Job pulls a pound of bacon out to the fridge, takes one look at the generic brand, and is so disgusted by how fatty it is that he flies out the screen door and whips the pound of bacon at Dad on the riding mower. The pound of bacon hits Dad on the back of the head while Job yells, Minnie you’re such cheapskate!
Dad would try very hard to stick around The Office most of the day. He liked to be there to collect the mail and to answer the phone and to sell a bit of ice and worms or gasoline to the customers. Of course whoever paid in cash made him very happy. Dad had a perpetual role of twentys in his pocket and would often get one of us, especially me, because I was honest, to count it for him.
Anyway, during the warm afternoons while the Northern Canadian sun danced on the large south-facing windows of the office, and the house flies buzzed angrily on the fly-catchers, Dad could invariably be found snoozing on the couch with his newspaper on his chest. Dad had bought a couple of massive, partially rusted deep freezers second-hand and they lined the north-facing exterior walls of the office with ICE printed on front and each sporting a Yale pad lock. Dad would tediously freeze huge blocks of ice in discarded fridge crisper bins. He’d then put the bin up on its edge on the kitchen table and it would begin to thaw and drip on the kitchen floor and then finally, it would yawn and tumble out. Dad would most often be there to stop the block from smashing on the floor. Here we go kids, another couple of blocks of ice to sell. Make sure to tell the customers that we sell ice down here at the office.
Dad would then, almost lovingly, wrap the blocks in old newspaper and sell them to the customers for a buck or two, as inflation dictated. Dad seemed to enjoy the process of making and selling ice and could be seen smiling dreamily as he slid the beef-laden freezer baskets out of the way and lay another completed block in its bed in the bottom of the massive freezer.
One afternoon, while Dad was snoozing on his back on the couch, a slim, curly dark-haired, handsome seventeen-year-old Mark decided to have a steak dinner. At that point in time, Mark was on the outs with Dad and was staying in one of the unrented, less popular cabins. Mark or Job and even Matt were often on the outs with Dad. Usually it was over a lack of respect. Personally, I don’t think there was much respect flowing in either direction in these relationships. Mark sauntered up the office screen door, to verify what he suspected would be the scene at that point in the afternoon. He then whipped out a screwdriver and proceeded to work the screws out of the latches on one of the freezers. He was successful. He opened the freezer. Squeak, the old hinges complained loudly. Oh Shit! Sure enough, Dad had heard his freezer door opening when it had been locked. He was up and he was mad and he was coming out of the screen door. Mark had already snatched a couple of steaks and was running through the trailer park up into the camp and yelling, I got some! I got some! Dad never saw those steaks again. Dad didn’t like to run and especially didn’t like to make a scene in front of the trailer park.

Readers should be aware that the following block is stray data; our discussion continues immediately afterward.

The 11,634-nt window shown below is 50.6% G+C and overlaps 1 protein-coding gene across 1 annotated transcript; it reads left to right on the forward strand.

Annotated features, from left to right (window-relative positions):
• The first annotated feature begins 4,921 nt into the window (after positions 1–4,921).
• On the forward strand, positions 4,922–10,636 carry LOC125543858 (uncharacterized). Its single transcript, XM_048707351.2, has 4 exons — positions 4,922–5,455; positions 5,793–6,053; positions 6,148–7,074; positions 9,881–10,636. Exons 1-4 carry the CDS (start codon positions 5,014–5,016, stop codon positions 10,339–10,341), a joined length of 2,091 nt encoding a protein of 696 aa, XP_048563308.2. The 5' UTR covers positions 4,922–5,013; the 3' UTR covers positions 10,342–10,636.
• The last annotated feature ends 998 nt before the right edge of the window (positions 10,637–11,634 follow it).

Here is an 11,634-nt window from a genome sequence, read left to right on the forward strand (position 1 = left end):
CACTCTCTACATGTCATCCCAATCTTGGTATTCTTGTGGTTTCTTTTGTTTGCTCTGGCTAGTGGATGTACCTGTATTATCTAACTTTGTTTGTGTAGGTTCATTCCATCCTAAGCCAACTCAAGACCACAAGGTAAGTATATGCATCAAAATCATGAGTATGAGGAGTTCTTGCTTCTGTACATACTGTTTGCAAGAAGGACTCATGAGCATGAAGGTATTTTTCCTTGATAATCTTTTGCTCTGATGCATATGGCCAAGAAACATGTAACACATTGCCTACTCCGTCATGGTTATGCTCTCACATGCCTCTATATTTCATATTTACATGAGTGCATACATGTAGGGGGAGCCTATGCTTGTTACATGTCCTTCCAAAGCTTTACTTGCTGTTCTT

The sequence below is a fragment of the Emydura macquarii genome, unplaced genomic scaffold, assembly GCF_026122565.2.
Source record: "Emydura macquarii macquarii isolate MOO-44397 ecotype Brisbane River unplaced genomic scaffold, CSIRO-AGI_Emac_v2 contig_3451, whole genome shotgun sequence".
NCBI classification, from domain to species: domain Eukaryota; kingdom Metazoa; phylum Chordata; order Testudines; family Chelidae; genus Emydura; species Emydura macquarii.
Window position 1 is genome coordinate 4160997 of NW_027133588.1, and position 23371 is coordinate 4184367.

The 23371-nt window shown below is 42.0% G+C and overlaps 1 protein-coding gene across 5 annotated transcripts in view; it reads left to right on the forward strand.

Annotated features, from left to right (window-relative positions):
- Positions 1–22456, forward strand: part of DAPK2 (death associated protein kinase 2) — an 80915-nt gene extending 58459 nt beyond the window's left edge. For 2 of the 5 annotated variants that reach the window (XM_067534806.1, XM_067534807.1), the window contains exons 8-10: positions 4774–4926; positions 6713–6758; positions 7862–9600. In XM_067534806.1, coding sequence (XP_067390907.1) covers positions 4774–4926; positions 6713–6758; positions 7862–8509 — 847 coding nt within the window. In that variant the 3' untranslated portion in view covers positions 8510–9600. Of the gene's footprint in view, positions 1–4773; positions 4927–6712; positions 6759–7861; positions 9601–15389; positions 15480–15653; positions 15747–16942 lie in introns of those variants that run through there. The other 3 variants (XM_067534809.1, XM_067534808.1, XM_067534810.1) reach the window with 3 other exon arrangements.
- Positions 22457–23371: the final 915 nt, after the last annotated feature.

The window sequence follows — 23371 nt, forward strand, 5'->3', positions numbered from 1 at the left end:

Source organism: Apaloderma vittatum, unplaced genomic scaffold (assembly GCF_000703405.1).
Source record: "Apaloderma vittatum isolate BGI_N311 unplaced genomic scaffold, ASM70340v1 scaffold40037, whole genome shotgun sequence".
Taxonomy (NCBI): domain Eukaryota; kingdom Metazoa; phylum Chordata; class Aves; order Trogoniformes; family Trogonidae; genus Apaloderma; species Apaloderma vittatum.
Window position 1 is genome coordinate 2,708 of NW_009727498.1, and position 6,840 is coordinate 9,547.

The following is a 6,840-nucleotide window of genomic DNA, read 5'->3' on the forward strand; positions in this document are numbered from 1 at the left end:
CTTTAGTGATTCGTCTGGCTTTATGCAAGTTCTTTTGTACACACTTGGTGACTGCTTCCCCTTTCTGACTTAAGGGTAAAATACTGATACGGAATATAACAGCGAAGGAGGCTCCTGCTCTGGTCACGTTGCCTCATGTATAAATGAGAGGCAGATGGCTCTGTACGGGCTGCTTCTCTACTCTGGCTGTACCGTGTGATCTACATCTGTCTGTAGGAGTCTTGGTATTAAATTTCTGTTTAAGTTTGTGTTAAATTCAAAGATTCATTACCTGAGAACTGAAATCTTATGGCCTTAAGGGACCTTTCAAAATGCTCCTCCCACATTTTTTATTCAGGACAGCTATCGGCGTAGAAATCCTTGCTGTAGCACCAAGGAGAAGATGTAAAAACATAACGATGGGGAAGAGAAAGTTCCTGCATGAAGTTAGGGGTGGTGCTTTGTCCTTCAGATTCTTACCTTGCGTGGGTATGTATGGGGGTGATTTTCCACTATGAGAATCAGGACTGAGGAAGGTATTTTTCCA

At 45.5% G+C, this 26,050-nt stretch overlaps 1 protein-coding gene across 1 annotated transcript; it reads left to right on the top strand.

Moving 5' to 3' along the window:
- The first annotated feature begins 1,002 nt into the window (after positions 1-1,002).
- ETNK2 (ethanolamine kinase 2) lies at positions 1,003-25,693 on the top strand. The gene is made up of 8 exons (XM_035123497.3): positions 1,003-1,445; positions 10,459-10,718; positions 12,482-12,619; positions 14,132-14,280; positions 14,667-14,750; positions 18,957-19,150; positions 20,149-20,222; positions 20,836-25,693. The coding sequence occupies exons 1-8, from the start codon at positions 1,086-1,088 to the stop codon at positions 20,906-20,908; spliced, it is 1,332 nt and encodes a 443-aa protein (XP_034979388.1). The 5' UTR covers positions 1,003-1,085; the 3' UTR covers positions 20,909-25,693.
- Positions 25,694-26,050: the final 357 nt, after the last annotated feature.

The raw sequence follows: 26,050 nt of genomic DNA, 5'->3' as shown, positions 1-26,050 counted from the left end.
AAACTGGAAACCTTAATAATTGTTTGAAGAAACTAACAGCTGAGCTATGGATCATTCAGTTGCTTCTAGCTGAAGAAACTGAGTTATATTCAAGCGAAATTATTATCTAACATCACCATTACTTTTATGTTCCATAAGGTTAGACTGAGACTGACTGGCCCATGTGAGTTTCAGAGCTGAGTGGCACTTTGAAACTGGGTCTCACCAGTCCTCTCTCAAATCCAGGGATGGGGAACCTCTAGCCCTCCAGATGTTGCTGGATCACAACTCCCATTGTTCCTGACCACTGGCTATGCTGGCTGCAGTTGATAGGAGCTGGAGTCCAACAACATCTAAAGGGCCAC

The trailer park was located beside the office on the way up to the rest of the cabins and other wooded camping sites. There was one older couple who used to always take the first site and were, therefore, closest to the office. The Pattersons were excellent fishers and liked to be close to the office dock where their boat and motor was tied. Every time we would have an argument or a kafuffle in the office, which was usually a couple of times a day, Dad would say: Keep it down, The Pattersons will hear. One of these fights got pretty bad one day. Fights were about money, nick-names, laziness, poor grammar and lack of respect. This time the fight involved Mark and got extra bad and very loud. Lots of harsh words were screamed in each direction and, of course, Dad said: Shut up! The Pattersons will hear. At that point Mark flew out the front screen door, slammed it loudly, jumped off the porch, ran down past the shop and right past The Patterson’s tent-trailer and screamed, at the top of his lungs, FUCK THE PATTERSONS! A few years later Mr. Patterson died of a heart attack while seated in his lawn chair. He had been looking out at the lake. His ashes were scattered over his favourite fishing hole.